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Teradata RDBMS forUNIX SQL Reference - NCR

NCR Teradata RDBMS forUNIX SQL Reference - NCR, 1997. - 913 p.
Download (direct link): teradataforunix1997.pdf
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Note that this may result in repeated conversions during data access. Thus, when a character field is compared with a numeric field, the character field is converted to numeric.

If a numeric field is defined and stored as a character field and a select operation requires a full table scan in comparing the character field with a numeric constant, the character field is converted to numeric in every row of the table.

The following are examples of invalid numeric constants:

12 3456789012 3456789012

$20,000.00

-38.7E2945

The first constant is invalid because it contains more than 18 digits. The second is invalid because it contains a dollar sign and a comma. The third is invalid because it contains 4 digits following the “E”.

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Teradata RDBMS for UNIX SQL Reference
Teradata SQL Lexicon

Character Constants

Character Constants

Character constants consist of 0 to 255 characters, delimited by a matching pair of apostrophes. A zero-length character constant is represented by two consecutive apostrophes (’’).

Note: Character constants are treated as VARCHAR(n) fields, where n is the length of the constant. As a VARCHAR field, trailing blanks can be trimmed.

The following are examples of valid character constants:

'Los Angeles'

To enter an apostrophe in a character constant, double the embedded apostrophe.

For example:

'He said ''yes'' to her question'

In a Japanese character supported site, all character data is assumed to be mixed single byte characters/multibyte characters. The maximum length for an single byte character/multibyte character string constant remains 255 bytes.

Note: A literal character string is defined as NOT CASESPECIFIC or CASESPECIFIC, depending on the mode (Teradata or ANSI) of the session parsing the string for execution. In ANSI mode, strings are CASESPECIFIC. In Teradata mode, strings are NOT CASESPECIFIC. The CASESPECIFIC attribute of character strings, determines the rules for string comparisons.

Teradata RDBMS for UNIX SQL Reference

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Teradata SQL Lexicon

Hexadecimal Constants

Hexadecimal Constants

Hexadecimal string constants can consist of 0 to 255 “characters” in hexadecimal form. Hexadecimal string constants are not ANSI.

Character and byte strings are represented by an even number of hexadecimal digits. An integer is represented by an odd or even number of hexadecimal digits.

A hexadecimal digit consists of a “character” in the following set:

0 1 2 3 4 5 6 7 8 9 A B C D E F

The digits of a hexadecimal string must be enclosed in single quotes, and may have one of the following forms:

• Teradata internal form:

For characters, bytes, and integers, use:

— "hexadecimal digits(s)' — X -

C

-V-

-F-

-B

-V-

-F-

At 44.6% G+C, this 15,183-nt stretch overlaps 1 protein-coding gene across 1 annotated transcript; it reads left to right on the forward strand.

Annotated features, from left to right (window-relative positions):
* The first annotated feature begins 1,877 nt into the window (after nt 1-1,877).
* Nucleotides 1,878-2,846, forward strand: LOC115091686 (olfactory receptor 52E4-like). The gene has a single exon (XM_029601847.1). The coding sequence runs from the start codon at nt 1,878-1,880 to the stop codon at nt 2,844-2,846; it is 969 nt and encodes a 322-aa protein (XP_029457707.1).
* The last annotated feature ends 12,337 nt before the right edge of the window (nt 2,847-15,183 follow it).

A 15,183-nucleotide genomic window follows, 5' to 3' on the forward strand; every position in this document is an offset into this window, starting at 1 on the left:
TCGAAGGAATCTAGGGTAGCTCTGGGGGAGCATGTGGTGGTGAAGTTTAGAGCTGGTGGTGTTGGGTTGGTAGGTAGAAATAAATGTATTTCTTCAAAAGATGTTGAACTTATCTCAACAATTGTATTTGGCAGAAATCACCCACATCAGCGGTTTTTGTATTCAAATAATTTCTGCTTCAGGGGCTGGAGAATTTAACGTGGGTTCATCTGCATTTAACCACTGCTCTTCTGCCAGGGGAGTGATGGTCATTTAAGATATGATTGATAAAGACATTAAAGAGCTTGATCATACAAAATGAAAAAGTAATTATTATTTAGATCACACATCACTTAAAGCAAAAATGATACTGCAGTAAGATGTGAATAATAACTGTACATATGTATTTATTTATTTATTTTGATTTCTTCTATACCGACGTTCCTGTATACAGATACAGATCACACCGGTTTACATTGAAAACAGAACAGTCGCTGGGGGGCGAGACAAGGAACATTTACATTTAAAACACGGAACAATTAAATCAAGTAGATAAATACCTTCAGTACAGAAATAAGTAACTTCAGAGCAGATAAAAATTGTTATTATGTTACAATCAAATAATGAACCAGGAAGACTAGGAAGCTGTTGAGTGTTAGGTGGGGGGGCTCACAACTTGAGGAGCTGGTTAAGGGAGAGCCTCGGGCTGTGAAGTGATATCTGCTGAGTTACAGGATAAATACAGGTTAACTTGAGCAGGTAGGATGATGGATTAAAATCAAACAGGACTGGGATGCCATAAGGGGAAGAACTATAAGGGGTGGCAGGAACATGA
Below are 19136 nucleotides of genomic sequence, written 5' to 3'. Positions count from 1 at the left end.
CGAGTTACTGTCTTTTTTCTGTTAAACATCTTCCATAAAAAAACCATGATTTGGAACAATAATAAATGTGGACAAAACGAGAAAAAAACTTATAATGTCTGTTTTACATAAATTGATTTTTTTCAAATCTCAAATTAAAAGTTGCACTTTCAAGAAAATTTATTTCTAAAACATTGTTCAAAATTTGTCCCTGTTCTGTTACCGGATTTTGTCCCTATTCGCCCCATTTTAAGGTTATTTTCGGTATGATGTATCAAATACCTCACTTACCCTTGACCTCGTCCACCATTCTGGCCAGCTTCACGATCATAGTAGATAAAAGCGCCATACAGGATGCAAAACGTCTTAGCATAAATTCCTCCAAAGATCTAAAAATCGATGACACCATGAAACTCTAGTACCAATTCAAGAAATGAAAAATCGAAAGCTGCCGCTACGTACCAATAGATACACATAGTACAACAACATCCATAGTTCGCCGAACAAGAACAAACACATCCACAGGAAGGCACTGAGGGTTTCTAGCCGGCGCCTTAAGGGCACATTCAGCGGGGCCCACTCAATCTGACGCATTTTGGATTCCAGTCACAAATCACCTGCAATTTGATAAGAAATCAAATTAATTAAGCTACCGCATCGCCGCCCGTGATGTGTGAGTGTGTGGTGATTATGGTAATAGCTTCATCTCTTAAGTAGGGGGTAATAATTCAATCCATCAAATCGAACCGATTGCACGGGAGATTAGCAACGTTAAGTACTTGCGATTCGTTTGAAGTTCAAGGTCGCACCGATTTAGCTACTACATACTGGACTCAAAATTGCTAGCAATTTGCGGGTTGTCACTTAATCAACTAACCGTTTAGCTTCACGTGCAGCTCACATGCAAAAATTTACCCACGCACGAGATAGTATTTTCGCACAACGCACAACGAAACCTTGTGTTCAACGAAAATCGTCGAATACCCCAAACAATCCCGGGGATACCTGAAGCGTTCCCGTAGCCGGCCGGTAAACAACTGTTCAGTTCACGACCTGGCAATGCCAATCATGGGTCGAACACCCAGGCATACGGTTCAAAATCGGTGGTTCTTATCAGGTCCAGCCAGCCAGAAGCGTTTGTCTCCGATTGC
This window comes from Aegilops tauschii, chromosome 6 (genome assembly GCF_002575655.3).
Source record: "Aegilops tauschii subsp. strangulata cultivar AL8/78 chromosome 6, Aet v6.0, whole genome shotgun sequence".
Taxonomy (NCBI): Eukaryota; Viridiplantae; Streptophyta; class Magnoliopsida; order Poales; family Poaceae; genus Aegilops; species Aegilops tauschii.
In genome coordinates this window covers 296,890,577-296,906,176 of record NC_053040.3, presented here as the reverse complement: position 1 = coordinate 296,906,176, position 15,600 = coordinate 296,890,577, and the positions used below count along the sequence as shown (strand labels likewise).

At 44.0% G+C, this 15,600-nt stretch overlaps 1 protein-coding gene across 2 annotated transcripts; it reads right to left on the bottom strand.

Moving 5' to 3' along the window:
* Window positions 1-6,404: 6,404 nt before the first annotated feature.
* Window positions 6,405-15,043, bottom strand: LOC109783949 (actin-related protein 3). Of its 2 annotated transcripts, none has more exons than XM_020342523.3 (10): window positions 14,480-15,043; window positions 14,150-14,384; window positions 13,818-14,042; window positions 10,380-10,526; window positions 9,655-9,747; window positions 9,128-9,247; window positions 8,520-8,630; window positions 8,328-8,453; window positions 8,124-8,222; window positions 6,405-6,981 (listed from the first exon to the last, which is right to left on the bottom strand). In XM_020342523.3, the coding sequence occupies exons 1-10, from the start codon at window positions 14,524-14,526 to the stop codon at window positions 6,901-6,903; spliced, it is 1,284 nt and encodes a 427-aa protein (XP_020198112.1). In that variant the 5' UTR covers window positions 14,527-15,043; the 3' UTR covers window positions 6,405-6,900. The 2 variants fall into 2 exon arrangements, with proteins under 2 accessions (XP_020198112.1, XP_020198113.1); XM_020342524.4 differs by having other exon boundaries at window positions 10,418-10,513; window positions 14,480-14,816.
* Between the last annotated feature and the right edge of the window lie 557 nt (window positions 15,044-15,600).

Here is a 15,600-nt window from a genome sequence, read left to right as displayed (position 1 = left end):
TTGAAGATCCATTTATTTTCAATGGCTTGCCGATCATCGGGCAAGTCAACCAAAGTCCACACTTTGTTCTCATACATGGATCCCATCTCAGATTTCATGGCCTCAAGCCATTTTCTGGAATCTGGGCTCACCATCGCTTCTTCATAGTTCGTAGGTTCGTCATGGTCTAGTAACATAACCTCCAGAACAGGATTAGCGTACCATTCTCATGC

-1 --2-4-

\ Character J Options

\ Byte Options

Integer

Options

HH01A089

Note: Hexadecimal character constants inserted, are not verified for validity.

Note: An integer can be submitted only in this form, and may be represented by an odd or even number of hexadecimal digits.

• External client form:

-----X — 'hexadecimal digits' —

HH01A081

This form is taken as a client system-dependent input character string, and is mapped from the hexadecimal representation of the client system character set to the internal ASCII hexadecimal representation.

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Teradata RDBMS for UNIX SQL Reference
Teradata SQL Lexicon

Hexadecimal Constants

Internal ASCII Forms

Table 4-5

Hexadecimal Values Internal ASCII

Character or Byte Constants

INTEGER, BYTEINT, and SMALLINT Constants

Note that the interpretation of this form is affected by the client system-dependency feature. That is, a string in this form is assumed to be EBCDIC when submitted from a mainframe, but is assumed to be ASCII when submitted from another type of client system, or from the Teradata RDBMS console. This is true even when the session character set normally allows multibyte characters.

Valid ways to enter hexadecimal values in the internal ASCII form

are listed in Table 4-5.

Data Type Format Example
VARCHAR ’hexadecimal digits’XC or XCV ’41’XC ’41’XCV
CHAR[(n)] VARBYTE ’hexadecimal digits’XCF ’hexadecimal digits’XB or XBV ’41’XCF ’55’XB ’55’XBV
BYTE[(n)] ’hexadecimal digits’XB or XBF ’55’XBF
INTEGER ’hexadecimal digits’X or XI or XI4 ’5’X ’5’XI ’5’XI4
SMALLINT ’hexadecimal digits’XI2 ’5’XI2
BYTEINT ’hexadecimal digits’XIl ’5’XI1

The ASCII hexadecimal string is packed into bytes starting on the left. If the number of digits is odd, an implied 0 digit is added to the right. For example:

'CIC'XC = 'C1C0'XC

The ASCII hexadecimal string is right-justified in the constant. For example, the value 1000 may be expressed as:

'3e8'X or '0003e8'X or '000003e8'X

Teradata RDBMS for UNIX SQL Reference

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Teradata SQL Lexicon

Hexadecimal Constants

A constant created using the XC form should be composed of values that are correct for the ASCII character set. The XC form is useful for inserting character strings such as TAB or BACKSPACE, which cannot generally be entered directly on the terminal keyboard.
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